The Street Addict Role: A Theory of Heroin Addiction
This book provides a new answer to the question, "Why do people use heroin and other street drugs?" Drawing upon a growing body of studies of drug users conducted by sociologists and anthropologists, it attempts to integrate their findings into a theoretically unified sociocultural explanation of heroin use. The theory, which draws heavily upon the insights of symbolic interactionist and role theory, posits that there is a street subculture of heroin users. The chief role in this subculture -- the street addict role -- becomes a blueprint for living for many heroin users. Addicts are heavily committed to this role and organize their behavior and self-identification around it. From this basic starting point, the theory explains how persons become and remain addicts and how they may eventually give up addictive behavior.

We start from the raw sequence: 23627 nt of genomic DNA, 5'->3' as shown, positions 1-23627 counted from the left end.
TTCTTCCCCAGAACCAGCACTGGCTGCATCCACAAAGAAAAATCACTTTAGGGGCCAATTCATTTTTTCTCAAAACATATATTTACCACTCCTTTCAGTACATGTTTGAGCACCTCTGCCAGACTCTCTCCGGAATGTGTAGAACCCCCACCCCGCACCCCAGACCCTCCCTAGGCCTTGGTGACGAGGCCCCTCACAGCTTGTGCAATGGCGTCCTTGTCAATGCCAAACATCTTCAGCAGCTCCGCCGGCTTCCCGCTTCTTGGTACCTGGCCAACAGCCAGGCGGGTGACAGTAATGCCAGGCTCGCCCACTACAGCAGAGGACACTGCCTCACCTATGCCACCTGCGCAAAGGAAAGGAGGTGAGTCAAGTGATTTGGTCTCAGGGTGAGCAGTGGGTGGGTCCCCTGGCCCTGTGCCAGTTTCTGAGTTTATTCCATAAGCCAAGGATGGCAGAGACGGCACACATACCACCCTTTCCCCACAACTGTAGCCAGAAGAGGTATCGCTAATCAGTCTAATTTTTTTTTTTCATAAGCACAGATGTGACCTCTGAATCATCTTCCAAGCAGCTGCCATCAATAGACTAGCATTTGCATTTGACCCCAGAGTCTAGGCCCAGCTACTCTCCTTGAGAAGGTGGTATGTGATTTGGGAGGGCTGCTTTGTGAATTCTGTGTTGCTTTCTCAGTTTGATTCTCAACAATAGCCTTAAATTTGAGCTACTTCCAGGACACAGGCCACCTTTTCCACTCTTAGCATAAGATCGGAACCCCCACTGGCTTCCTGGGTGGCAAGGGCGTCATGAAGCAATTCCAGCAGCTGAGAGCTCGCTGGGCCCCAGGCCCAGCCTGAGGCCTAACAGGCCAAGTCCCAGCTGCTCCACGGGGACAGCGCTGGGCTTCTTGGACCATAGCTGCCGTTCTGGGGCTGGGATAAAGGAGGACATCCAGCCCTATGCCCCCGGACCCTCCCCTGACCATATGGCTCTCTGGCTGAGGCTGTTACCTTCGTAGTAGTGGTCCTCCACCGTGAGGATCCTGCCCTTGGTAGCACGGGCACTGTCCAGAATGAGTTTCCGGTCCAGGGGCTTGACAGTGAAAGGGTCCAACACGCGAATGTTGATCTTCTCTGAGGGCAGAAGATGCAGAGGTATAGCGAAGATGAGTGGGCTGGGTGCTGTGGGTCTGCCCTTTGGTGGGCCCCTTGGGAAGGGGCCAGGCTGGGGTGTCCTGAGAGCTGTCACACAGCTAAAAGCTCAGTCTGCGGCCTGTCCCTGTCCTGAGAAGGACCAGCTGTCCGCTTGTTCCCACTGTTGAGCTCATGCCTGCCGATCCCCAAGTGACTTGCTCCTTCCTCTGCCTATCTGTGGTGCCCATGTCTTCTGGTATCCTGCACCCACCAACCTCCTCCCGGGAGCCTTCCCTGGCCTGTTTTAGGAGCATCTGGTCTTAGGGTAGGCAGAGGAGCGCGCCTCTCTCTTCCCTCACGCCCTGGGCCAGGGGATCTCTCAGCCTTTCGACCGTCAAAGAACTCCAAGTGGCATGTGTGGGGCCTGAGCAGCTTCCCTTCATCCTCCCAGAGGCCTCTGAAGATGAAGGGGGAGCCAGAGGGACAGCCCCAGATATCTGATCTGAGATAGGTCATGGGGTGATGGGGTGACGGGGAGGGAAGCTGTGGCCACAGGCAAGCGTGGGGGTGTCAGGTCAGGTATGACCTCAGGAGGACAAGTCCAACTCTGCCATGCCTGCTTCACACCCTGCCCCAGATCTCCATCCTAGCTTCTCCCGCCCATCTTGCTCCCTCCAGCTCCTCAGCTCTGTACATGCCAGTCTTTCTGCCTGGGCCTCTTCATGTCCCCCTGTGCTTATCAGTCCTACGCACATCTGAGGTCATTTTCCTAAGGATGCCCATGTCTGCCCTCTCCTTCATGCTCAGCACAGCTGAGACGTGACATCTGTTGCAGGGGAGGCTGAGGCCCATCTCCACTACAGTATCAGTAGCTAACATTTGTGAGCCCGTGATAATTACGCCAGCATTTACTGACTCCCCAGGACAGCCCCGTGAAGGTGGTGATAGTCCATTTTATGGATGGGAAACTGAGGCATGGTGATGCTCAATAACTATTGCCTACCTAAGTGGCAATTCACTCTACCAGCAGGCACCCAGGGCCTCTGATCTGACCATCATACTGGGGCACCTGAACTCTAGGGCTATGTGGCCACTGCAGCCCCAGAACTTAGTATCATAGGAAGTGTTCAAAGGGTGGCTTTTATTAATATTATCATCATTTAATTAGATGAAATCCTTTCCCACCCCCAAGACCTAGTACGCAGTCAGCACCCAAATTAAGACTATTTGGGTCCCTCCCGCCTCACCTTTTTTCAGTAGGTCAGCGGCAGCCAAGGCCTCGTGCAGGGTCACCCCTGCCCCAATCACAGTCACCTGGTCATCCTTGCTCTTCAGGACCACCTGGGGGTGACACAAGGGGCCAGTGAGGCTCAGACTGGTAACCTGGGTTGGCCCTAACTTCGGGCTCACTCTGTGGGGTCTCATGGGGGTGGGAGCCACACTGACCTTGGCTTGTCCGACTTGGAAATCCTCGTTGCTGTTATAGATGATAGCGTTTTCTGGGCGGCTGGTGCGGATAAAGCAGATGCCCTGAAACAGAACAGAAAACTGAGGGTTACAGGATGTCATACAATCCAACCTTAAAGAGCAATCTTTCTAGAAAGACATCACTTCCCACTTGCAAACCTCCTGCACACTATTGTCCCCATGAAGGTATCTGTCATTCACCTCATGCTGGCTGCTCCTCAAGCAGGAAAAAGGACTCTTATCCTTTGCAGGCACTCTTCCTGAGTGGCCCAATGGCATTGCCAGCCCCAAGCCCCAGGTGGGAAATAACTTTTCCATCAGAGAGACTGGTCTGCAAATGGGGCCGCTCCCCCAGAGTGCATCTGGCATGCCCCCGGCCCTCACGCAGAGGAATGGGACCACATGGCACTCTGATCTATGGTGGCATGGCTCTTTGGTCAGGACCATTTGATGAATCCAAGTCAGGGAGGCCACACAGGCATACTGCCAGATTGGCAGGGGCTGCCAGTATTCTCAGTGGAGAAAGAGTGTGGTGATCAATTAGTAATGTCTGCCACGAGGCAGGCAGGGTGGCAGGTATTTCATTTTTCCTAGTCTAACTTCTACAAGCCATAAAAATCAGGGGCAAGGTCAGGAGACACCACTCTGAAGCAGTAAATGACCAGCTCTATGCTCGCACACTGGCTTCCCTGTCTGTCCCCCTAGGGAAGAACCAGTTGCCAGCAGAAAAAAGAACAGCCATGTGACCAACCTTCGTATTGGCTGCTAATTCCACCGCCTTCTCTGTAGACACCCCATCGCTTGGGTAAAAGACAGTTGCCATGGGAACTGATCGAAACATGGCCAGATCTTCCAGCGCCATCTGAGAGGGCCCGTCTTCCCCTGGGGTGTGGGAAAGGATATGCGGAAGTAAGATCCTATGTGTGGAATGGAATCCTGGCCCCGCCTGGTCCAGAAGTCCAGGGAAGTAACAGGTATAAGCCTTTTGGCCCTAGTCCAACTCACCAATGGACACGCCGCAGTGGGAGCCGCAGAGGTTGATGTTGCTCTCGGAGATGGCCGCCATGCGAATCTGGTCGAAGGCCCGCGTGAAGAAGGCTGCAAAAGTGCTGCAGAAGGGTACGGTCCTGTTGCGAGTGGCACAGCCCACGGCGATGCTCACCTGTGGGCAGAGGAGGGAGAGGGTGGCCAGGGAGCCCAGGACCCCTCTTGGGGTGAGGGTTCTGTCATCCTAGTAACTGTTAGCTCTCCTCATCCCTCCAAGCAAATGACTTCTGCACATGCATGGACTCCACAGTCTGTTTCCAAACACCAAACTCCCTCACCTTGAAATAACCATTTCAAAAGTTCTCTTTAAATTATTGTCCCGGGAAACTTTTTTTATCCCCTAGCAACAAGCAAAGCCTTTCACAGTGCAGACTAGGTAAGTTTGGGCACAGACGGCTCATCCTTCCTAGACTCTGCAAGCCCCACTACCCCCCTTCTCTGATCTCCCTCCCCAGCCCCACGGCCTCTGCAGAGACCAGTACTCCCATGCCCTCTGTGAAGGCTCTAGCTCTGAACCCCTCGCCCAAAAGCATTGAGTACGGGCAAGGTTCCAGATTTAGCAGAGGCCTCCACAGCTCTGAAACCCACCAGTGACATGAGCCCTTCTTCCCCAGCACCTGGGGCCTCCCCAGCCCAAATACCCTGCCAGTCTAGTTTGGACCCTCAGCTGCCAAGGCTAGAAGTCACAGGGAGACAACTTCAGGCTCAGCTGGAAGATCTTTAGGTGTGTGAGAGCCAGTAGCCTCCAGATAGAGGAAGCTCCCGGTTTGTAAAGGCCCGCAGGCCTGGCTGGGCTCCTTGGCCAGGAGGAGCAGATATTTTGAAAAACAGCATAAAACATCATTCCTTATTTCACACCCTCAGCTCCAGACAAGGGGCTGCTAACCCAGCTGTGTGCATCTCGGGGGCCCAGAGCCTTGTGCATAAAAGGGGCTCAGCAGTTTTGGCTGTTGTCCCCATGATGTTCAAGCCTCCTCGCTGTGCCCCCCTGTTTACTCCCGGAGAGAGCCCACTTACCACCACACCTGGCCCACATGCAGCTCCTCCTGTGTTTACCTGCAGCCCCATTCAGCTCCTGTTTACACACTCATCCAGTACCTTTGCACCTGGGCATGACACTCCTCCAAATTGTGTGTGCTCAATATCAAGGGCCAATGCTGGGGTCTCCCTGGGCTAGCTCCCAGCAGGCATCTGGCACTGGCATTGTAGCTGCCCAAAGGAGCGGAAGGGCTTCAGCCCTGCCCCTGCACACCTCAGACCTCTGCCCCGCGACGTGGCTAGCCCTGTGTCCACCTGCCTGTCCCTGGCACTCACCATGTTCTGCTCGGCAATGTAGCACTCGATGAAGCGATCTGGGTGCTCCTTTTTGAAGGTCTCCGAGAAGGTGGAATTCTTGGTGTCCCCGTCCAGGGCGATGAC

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The Symbolic Interactionist Perspective
Towards a Role Theoretic Model of Heroin Use
Becoming and Being a Street Addict
Individualistic Explanations for Heroin Use
Origins of the Street Addict Role
Treatment for the Street Addict
What Is To Be Done
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